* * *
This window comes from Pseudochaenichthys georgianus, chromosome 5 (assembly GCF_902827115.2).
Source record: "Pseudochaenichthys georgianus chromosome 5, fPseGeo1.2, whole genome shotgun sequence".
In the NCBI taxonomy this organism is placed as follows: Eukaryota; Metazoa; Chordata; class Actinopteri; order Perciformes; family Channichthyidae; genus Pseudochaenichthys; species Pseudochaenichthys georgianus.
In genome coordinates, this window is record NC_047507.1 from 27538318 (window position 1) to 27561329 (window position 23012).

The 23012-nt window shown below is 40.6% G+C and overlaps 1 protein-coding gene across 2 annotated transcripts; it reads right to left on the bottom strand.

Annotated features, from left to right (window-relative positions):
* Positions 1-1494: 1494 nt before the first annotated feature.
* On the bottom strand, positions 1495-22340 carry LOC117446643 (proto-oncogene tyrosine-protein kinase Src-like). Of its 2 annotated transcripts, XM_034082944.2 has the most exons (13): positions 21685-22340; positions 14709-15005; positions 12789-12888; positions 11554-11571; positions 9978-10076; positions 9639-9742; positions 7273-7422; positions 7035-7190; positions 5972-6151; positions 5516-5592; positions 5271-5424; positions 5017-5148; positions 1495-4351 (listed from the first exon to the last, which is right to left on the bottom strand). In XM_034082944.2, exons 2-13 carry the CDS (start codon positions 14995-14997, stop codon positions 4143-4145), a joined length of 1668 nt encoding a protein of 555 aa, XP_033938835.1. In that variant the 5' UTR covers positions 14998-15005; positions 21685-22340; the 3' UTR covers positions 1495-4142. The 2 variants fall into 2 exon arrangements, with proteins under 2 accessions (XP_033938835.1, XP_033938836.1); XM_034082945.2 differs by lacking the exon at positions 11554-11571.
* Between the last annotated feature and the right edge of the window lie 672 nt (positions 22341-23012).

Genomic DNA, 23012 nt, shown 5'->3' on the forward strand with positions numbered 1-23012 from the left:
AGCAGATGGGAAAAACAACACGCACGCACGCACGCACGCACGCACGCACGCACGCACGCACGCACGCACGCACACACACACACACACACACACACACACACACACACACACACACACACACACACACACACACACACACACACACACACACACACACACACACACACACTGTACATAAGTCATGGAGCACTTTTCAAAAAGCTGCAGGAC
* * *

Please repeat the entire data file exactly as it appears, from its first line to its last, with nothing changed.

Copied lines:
This window comes from Pseudochaenichthys georgianus, chromosome 5 (assembly GCF_902827115.2).
Source record: "Pseudochaenichthys georgianus chromosome 5, fPseGeo1.2, whole genome shotgun sequence".
In the NCBI taxonomy this organism is placed as follows: Eukaryota; Metazoa; Chordata; class Actinopteri; order Perciformes; family Channichthyidae; genus Pseudochaenichthys; species Pseudochaenichthys georgianus.
In genome coordinates, this window is record NC_047507.1 from 27538318 (window position 1) to 27561329 (window position 23012).

The 23012-nt window shown below is 40.6% G+C and overlaps 1 protein-coding gene across 2 annotated transcripts; it reads right to left on the bottom strand.

Annotated features, from left to right (window-relative positions):
* Positions 1-1494: 1494 nt before the first annotated feature.
* On the bottom strand, positions 1495-22340 carry LOC117446643 (proto-oncogene tyrosine-protein kinase Src-like). Of its 2 annotated transcripts, XM_034082944.2 has the most exons (13): positions 21685-22340; positions 14709-15005; positions 12789-12888; positions 11554-11571; positions 9978-10076; positions 9639-9742; positions 7273-7422; positions 7035-7190; positions 5972-6151; positions 5516-5592; positions 5271-5424; positions 5017-5148; positions 1495-4351 (listed from the first exon to the last, which is right to left on the bottom strand). In XM_034082944.2, exons 2-13 carry the CDS (start codon positions 14995-14997, stop codon positions 4143-4145), a joined length of 1668 nt encoding a protein of 555 aa, XP_033938835.1. In that variant the 5' UTR covers positions 14998-15005; positions 21685-22340; the 3' UTR covers positions 1495-4142. The 2 variants fall into 2 exon arrangements, with proteins under 2 accessions (XP_033938835.1, XP_033938836.1); XM_034082945.2 differs by lacking the exon at positions 11554-11571.
* Between the last annotated feature and the right edge of the window lie 672 nt (positions 22341-23012).

Genomic DNA, 23012 nt, shown 5'->3' on the forward strand with positions numbered 1-23012 from the left:
AGCAGATGGGAAAAACAACACGCACGCACGCACGCACGCACGCACGCACGCACGCACGCACGCACGCACGCACACACACACACACACACACACACACACACACACACACACACACACACACACACACACACACACACACACACACACACACACACACACACACACACACTGTACATAAGTCATGGAGCACTTTTCAAAAAGCTGCAGGAC